Trend scenario: “Negotiated settlement after fighting”
In this scenario, which is classified as a trend scenario based on currently available data and findings (as of March 3, 2022), Russia acknowledges after a prolonged period that it will not achieve complete military victory. To prevent an “Afghanistan 2.0” (reference to Soviet occupation of Afghanistan in the 1980s with grueling guerrilla tactics by the Taliban, which severely hurt the Soviet Army and ultimately led to its withdrawal), a negotiated settlement with Ukraine is being sought. After tough negotiations, possibly mediated by China, Ukraine cedes the Crimean Peninsula and the eastern oblasts of Luhansk and Donetsk to the Russian Federation or to newly formed republics. Ukraine also pledges neutrality. In return, the EU concludes an immediate program with Ukraine within the framework of candidate status (extended EU Association Agreement, access to the internal market, etc.). Perspectively, the way is clear for Ukraine to join the EU.
Best-case scenario: “Collapse of the Russian front line – cessation of fighting”
The looming failure against the background of a hoped-for quick control over the entire Ukraine is putting pressure on Putin and his power apparatus. The “soldiers' mothers” play an important role in the resistance of the civilian population against the war. They denounce the high casualties in Ukraine and form a significant grouping against Putin together with other oppositional and progressive forces. In parallel, financial and economic sanctions are working unexpectedly effectively against the Russian economy, which is in danger of collapsing. Unemployment, old-age poverty and inflation are demoralizing even the rural population and making it increasingly difficult for the state media to justify Putin's course. As a third development, more and more oligarchs from Putin's circle are breaking away from him as they begin to feel substantial cuts in their freedom to travel and their wealth. Should enough Security Council figures feel that Putin is no longer worth holding on to, a coup against the president and a reorientation of Russian foreign and security policy would be conceivable in this best-case scenario from a Western perspective.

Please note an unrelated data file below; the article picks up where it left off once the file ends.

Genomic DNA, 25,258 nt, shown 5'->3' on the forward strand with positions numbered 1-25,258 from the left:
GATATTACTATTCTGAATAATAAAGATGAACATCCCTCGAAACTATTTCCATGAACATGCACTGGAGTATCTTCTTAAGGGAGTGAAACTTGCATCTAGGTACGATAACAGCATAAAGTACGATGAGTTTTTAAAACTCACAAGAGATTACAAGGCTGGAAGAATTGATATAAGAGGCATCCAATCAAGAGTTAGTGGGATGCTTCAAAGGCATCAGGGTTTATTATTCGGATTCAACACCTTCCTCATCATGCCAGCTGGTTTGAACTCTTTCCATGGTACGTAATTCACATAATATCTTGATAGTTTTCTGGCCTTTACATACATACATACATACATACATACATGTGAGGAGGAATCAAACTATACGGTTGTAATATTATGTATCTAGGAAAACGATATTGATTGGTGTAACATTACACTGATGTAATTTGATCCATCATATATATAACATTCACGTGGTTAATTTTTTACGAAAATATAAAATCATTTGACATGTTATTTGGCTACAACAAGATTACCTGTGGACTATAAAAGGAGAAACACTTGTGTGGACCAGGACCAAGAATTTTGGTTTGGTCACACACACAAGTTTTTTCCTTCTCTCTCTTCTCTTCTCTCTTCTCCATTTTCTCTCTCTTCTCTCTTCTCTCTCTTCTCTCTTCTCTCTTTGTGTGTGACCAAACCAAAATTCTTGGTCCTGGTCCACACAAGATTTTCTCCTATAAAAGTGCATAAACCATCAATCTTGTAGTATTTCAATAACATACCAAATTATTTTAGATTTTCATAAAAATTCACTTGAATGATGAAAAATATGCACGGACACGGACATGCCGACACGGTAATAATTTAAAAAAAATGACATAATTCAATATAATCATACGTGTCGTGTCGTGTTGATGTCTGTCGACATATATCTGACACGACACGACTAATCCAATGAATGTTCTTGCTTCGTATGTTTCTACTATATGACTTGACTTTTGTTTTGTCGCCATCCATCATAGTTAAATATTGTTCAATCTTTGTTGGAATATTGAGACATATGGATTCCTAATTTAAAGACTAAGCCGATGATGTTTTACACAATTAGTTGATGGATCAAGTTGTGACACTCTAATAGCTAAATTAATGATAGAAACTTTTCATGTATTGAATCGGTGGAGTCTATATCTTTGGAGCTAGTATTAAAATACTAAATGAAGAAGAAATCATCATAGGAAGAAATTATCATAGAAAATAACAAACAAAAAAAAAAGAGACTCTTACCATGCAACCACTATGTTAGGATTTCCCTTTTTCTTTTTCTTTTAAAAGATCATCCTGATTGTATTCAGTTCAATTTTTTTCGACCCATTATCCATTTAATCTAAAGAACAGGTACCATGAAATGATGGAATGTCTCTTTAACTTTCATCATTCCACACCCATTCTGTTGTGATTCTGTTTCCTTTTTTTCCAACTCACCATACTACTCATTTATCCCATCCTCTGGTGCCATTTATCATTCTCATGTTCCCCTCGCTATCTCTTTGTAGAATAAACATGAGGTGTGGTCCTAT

In order to better assess and classify challenges in the context of political risks, we are offering our new MBI CONIAS Academy starting this year. In our seminars, we impart special knowledge about political risks to enable participants to create transparency for their companies and to minimize risks along the entire value and supply chain. We would also be happy to support you with your individual questions if required. Please feel free to contact us.
About the authors:
Dr. Nicolas Schwank & Leon Seydel
CONIAS Risk Intelligence
Michael Bauer International GmbH